I was diagnosed with Transposition of the grand arteries (which means they were backwards), I had 2 holes in my heart, my aorta was too thin, and I had too much muscle tissue.  My surgery date was scheduled for August 1st, 2000, which is now considered “Heart Day” to my family.

From what I am told my surgery was 7 hours long and a great success thanks to Dr. Van Arsdale and his operating team. I spent one week in intensive care and healed rather quickly to everyone’s amazement.

I used to go to sick kids for annual visits from the ages of 1 to 10 years old. Now I go every 2 years. That is a good sign when they start to space out your visits. I have met many nurses: Some nice and some funny. Many doctors have taken an interest in me like I am a science experiment always asking to listen to my heart. I always used to say yes until I got older than I was only seen by my cardiologist.

I have lived a normal life like any other 16-year-old. I have achieved goals that I have set for myself. I have never received special treatment- Nor did I want it.

If we did not have Sick Kids Hospital being the most amazing place for kids; many children would not have survived their illnesses. They perform miracles every single day. Not only did they help me, but they also helped my parents deal with my illness as well as my recovery and the emotions that followed.

My name is Isabella Zinga. I am a Sick Kids baby, my family’s miracle and a survivor.

Isabella Zinga, written July 2016

2015 - Meet Braden

Ride for SickKids ambassador child 2015

Braden was born by caesarean section on Friday June 1, 2014. During a traumatic delivery, Braden was deprived of oxygen for 10 minutes and struggled to breathe. At about 7 hours old, Braden was airlifted to SickKids and put into a hypothermic state to stop any brain damage that may have occurred during delivery. He was on this “ice bed” for 72 hours and tests showed no brain damage. It was about 24 hours after he got to SickKids, they had found that Braden was born with a heart defect called “Tetralogy of Fallot” which is the most common severe heart defect. At 3 weeks old Braden underwent his first open heart surgery for his full repair. Finally, after 3 weeks recovery Braden came home. When he was 3 months old, Braden underwent his second open heart surgery to make his pulmonary arteries bigger to allow more blood flow to go to his lungs.  From then until now Braden has had two cath lab procedures and is doing great. He goes to SickKids every two to three months for his check up.  We know that he will have another open-heart surgery in the future, but he is coping well now so no need for it yet.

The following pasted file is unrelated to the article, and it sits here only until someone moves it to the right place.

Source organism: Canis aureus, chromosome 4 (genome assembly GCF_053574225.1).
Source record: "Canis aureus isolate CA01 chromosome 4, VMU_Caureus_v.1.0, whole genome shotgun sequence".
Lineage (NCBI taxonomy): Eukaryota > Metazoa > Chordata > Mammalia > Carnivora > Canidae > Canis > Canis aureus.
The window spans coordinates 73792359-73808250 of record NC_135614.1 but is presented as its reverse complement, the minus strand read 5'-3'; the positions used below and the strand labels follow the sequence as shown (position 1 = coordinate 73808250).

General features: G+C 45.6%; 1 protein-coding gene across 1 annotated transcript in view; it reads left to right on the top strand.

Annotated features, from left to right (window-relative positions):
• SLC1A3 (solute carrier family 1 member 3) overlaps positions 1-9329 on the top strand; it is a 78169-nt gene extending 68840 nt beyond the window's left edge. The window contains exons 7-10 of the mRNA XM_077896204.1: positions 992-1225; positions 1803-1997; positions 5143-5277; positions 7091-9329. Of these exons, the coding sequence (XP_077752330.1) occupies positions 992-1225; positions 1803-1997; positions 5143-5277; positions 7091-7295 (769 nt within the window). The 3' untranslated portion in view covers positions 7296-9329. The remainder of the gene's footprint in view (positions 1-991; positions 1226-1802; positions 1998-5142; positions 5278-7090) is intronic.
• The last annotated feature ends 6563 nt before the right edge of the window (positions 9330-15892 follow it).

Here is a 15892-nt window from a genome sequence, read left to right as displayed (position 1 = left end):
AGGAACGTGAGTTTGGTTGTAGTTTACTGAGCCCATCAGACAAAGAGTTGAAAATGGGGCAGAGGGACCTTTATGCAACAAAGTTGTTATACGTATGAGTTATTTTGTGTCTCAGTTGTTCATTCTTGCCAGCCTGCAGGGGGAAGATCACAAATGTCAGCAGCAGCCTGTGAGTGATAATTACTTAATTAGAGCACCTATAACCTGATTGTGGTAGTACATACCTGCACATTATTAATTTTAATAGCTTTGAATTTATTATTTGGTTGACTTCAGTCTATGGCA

Nicole King, Warrior Mom, written in 2015

Update: Braden recently underwent his 3rd heart surgery and is thriving!

2014 - Meet Abby

Honorary Ride for SickKids Ambassador Child 2014

We asked Abby to be our Ambassador Child and she responded with his sincere, heartfelt letter.

I am a 10 year old girl my name is Abby. I am in remission now, but it was a long road to get here. I was diagnosed with leukaemia when I was 18 months old, my mom was told I had weeks to live. She stayed by my bedside in hospital, held my hand and fought for me. I got a bit better, but relapsed again. This time I needed a bone marrow transplant but there was no match, not even my parents.. A couple months later, the hospital did tests and found out my brother who would be born in July was my miracle. We used his stem cells and I got stronger. I spent a lot of time in hospitals over the years, met a lot of friends and watched as some of them passed away. A few years ago in 2011 I wanted to do something so I raised money for the ride for sick kids and my mom made the trip to take it to miss Nella on ride day. I wasn’t well at the time, she brought me home a bandana I wore it all the time, until I lost it :(.